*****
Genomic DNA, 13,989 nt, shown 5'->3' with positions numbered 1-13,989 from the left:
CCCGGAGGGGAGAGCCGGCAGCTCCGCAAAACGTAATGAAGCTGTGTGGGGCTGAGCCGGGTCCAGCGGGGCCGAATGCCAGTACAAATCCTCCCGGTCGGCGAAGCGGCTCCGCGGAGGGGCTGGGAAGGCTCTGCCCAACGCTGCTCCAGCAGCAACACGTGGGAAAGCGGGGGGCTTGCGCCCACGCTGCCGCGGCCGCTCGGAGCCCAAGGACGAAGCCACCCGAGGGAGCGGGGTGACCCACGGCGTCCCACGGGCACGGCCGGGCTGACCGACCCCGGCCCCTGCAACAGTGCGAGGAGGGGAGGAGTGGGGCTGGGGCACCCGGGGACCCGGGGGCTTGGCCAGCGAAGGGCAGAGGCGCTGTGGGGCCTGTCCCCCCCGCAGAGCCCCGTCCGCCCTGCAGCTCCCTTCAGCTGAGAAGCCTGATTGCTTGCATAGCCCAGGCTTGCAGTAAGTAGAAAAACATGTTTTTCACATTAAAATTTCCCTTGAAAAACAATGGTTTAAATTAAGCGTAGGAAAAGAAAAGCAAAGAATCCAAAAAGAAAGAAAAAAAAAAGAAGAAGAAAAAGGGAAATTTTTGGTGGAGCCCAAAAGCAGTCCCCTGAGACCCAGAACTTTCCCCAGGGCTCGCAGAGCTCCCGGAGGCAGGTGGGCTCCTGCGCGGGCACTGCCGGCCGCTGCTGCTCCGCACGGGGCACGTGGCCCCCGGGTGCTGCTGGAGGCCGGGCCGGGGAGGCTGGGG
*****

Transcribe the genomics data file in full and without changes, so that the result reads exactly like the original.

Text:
Genomic DNA, 13,989 nt, shown 5'->3' with positions numbered 1-13,989 from the left:
CCCGGAGGGGAGAGCCGGCAGCTCCGCAAAACGTAATGAAGCTGTGTGGGGCTGAGCCGGGTCCAGCGGGGCCGAATGCCAGTACAAATCCTCCCGGTCGGCGAAGCGGCTCCGCGGAGGGGCTGGGAAGGCTCTGCCCAACGCTGCTCCAGCAGCAACACGTGGGAAAGCGGGGGGCTTGCGCCCACGCTGCCGCGGCCGCTCGGAGCCCAAGGACGAAGCCACCCGAGGGAGCGGGGTGACCCACGGCGTCCCACGGGCACGGCCGGGCTGACCGACCCCGGCCCCTGCAACAGTGCGAGGAGGGGAGGAGTGGGGCTGGGGCACCCGGGGACCCGGGGGCTTGGCCAGCGAAGGGCAGAGGCGCTGTGGGGCCTGTCCCCCCCGCAGAGCCCCGTCCGCCCTGCAGCTCCCTTCAGCTGAGAAGCCTGATTGCTTGCATAGCCCAGGCTTGCAGTAAGTAGAAAAACATGTTTTTCACATTAAAATTTCCCTTGAAAAACAATGGTTTAAATTAAGCGTAGGAAAAGAAAAGCAAAGAATCCAAAAAGAAAGAAAAAAAAAAGAAGAAGAAAAAGGGAAATTTTTGGTGGAGCCCAAAAGCAGTCCCCTGAGACCCAGAACTTTCCCCAGGGCTCGCAGAGCTCCCGGAGGCAGGTGGGCTCCTGCGCGGGCACTGCCGGCCGCTGCTGCTCCGCACGGGGCACGTGGCCCCCGGGTGCTGCTGGAGGCCGGGCCGGGGAGGCTGGGG